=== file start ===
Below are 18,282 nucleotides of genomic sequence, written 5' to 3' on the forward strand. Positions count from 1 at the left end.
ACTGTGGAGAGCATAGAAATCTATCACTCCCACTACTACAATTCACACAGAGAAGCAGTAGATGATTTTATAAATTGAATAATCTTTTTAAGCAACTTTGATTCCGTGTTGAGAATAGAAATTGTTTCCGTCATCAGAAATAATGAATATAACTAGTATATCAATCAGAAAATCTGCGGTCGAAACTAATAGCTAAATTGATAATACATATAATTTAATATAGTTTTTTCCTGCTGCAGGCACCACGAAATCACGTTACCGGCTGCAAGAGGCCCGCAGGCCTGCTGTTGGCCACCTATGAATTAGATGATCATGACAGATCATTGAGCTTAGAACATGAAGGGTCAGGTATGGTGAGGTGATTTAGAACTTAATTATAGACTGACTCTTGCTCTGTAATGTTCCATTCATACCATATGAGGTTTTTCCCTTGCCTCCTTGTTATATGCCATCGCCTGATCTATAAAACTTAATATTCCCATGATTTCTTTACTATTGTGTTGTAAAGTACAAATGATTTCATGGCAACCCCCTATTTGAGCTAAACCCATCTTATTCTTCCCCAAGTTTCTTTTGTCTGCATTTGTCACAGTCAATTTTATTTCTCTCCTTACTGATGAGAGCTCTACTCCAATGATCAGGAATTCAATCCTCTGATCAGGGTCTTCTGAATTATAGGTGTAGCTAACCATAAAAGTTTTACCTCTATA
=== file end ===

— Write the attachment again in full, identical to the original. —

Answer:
Below are 18,282 nucleotides of genomic sequence, written 5' to 3' on the forward strand. Positions count from 1 at the left end.
ACTGTGGAGAGCATAGAAATCTATCACTCCCACTACTACAATTCACACAGAGAAGCAGTAGATGATTTTATAAATTGAATAATCTTTTTAAGCAACTTTGATTCCGTGTTGAGAATAGAAATTGTTTCCGTCATCAGAAATAATGAATATAACTAGTATATCAATCAGAAAATCTGCGGTCGAAACTAATAGCTAAATTGATAATACATATAATTTAATATAGTTTTTTCCTGCTGCAGGCACCACGAAATCACGTTACCGGCTGCAAGAGGCCCGCAGGCCTGCTGTTGGCCACCTATGAATTAGATGATCATGACAGATCATTGAGCTTAGAACATGAAGGGTCAGGTATGGTGAGGTGATTTAGAACTTAATTATAGACTGACTCTTGCTCTGTAATGTTCCATTCATACCATATGAGGTTTTTCCCTTGCCTCCTTGTTATATGCCATCGCCTGATCTATAAAACTTAATATTCCCATGATTTCTTTACTATTGTGTTGTAAAGTACAAATGATTTCATGGCAACCCCCTATTTGAGCTAAACCCATCTTATTCTTCCCCAAGTTTCTTTTGTCTGCATTTGTCACAGTCAATTTTATTTCTCTCCTTACTGATGAGAGCTCTACTCCAATGATCAGGAATTCAATCCTCTGATCAGGGTCTTCTGAATTATAGGTGTAGCTAACCATAAAAGTTTTACCTCTATA